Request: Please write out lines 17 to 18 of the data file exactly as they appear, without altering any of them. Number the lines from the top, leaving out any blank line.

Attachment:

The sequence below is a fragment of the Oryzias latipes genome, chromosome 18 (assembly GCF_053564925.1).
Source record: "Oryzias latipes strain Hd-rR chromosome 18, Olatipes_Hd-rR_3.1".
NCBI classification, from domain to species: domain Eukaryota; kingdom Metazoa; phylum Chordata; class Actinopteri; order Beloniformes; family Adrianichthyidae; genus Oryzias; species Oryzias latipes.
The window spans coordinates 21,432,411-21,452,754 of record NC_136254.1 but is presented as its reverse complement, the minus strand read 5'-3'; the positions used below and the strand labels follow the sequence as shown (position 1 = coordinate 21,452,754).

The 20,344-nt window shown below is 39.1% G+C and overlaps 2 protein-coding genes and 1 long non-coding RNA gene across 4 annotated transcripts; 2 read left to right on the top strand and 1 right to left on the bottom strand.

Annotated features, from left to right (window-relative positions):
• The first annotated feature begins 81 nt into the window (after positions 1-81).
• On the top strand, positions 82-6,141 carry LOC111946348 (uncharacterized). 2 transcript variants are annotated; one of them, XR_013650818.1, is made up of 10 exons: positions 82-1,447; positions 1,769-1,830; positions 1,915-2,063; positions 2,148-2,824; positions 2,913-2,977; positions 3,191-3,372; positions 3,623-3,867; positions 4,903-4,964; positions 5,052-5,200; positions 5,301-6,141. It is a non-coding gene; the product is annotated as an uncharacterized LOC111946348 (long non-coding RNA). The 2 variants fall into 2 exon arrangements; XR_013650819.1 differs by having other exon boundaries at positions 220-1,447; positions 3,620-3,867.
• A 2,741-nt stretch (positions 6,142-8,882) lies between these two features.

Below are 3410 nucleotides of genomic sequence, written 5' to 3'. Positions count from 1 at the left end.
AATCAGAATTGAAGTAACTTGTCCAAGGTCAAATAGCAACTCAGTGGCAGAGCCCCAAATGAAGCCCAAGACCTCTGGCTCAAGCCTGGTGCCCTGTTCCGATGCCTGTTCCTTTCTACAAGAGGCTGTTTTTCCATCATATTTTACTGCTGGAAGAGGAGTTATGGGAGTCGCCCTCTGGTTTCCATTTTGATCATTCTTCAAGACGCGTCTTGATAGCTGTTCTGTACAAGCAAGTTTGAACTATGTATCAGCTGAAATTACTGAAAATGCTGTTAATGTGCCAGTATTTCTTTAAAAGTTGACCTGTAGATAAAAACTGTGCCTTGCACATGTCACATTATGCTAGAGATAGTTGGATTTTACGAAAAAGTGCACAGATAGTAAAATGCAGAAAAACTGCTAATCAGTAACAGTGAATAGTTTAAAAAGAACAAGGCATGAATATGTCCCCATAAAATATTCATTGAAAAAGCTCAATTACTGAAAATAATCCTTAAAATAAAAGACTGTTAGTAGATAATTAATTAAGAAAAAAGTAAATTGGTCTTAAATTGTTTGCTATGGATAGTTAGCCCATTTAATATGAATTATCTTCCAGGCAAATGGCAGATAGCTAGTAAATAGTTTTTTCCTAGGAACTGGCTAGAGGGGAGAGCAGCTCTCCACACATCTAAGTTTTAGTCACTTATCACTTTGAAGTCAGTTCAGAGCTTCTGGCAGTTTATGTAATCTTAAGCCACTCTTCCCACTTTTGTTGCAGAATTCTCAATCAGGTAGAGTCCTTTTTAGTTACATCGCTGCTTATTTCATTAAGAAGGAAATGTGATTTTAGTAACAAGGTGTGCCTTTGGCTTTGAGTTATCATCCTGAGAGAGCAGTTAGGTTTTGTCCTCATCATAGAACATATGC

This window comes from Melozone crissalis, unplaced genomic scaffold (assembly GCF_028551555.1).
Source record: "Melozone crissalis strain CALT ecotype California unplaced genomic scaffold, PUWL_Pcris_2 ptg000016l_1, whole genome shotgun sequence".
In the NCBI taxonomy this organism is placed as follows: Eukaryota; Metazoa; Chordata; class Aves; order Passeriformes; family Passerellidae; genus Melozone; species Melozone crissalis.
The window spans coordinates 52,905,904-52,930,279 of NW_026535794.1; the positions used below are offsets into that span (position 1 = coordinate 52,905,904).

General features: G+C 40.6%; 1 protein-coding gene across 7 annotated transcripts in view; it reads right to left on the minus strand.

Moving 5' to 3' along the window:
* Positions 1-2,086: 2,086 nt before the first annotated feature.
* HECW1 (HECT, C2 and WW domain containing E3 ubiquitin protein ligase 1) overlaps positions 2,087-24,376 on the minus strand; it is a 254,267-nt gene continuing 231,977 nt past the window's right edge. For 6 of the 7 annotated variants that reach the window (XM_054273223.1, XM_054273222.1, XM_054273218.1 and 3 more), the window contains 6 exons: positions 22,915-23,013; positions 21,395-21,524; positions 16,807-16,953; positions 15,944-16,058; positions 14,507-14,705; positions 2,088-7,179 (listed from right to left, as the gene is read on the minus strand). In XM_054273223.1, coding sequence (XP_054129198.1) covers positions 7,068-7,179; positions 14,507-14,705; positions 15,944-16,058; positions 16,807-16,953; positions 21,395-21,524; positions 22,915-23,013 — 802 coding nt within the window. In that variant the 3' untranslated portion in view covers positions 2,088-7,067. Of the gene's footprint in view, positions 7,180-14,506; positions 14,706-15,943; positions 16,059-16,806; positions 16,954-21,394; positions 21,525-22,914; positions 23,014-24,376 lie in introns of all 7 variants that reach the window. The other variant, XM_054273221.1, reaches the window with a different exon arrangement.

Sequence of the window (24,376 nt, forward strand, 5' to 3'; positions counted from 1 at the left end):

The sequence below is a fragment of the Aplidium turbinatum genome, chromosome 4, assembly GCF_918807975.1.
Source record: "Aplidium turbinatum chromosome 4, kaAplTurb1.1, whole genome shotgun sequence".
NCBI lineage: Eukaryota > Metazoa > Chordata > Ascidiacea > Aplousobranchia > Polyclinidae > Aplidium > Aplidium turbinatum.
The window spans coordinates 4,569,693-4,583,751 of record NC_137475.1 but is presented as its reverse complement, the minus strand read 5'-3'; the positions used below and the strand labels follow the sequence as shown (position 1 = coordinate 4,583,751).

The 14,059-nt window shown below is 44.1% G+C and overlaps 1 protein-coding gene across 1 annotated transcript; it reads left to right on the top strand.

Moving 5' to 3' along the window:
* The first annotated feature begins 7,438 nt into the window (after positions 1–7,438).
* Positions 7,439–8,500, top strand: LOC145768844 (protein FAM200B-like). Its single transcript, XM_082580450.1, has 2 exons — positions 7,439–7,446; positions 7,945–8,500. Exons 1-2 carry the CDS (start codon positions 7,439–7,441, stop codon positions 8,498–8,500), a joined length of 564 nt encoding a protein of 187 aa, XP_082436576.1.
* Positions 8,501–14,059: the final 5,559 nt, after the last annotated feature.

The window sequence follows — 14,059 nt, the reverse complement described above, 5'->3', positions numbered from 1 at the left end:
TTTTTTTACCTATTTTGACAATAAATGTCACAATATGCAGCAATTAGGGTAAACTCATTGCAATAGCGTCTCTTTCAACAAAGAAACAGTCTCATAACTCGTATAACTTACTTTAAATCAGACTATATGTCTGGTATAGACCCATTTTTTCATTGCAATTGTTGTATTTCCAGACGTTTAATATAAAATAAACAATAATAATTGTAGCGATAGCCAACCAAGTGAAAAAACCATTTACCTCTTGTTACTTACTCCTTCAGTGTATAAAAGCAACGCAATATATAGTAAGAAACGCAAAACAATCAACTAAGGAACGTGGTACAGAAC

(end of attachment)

Moving 5' to 3' along the window:
* Positions 1-2,086: 2,086 nt before the first annotated feature.